"It's been a very positive experience. I have learned a lot of new things, and I feel like I'm progressing," Pardinho said. "I'm really focused on working hard to maintain my health and listening to my coaches. The food and the bus rides are much different from my life in Brazil, but it's been fun and I'm adjusting."
Pardinho was born and raised in Bastos, a small municipality in Sao Paulo settled by the Japanese, to Evandro Pereira Pardinho and mother Rosa Reiko Taniguchi, who was born in Brazil to Japanese parents. He trained at the CT Yakult Academy for baseball and used Japanese baseball techniques and strategies that focused on fastballs, pitch location and mechanics. Pardinho trained with a rubber ball until he was 12, and he didn't throw any secondary pitches or lift weights until he was 13.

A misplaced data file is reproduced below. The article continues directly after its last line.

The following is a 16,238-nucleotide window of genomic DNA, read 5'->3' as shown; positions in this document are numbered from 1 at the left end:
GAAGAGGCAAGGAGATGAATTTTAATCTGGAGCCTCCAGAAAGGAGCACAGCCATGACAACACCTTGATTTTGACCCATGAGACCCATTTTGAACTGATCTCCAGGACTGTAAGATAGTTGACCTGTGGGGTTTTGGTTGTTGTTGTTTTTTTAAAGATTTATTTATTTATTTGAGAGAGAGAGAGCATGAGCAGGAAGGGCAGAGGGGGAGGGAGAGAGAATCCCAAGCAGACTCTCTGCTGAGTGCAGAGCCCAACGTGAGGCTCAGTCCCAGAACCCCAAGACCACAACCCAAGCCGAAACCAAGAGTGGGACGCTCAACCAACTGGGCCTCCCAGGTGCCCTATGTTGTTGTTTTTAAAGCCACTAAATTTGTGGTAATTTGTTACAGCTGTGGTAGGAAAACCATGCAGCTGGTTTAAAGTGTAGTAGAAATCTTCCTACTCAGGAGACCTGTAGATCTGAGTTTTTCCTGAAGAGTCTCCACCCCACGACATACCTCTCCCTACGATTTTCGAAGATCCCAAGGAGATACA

The teenager has literally come a long way to get to this point.
The journey from Pardinho's home in Bastos to his current place in Bluefield started with a six-hour drive to the airport in San Paolo. The flight from Brazil to Washington, D.C., is another 12 hours, and then there's the four- or five-hour drive to West Virginia, depending upon traffic.
Trips from Brazil to the Blue Jays' academy in the Dominican Republic, where the club sent Pardinho after he signed, took his father 18-20 hours total, with layovers in either Panama or Colombia. In February, Evandro made the long trek from South America to see his son in the D.R. and was surprised to find out when he landed that the club had shipped him to Florida to train. The father spent the week as a tourist on the island while his son worked about a thousand miles away.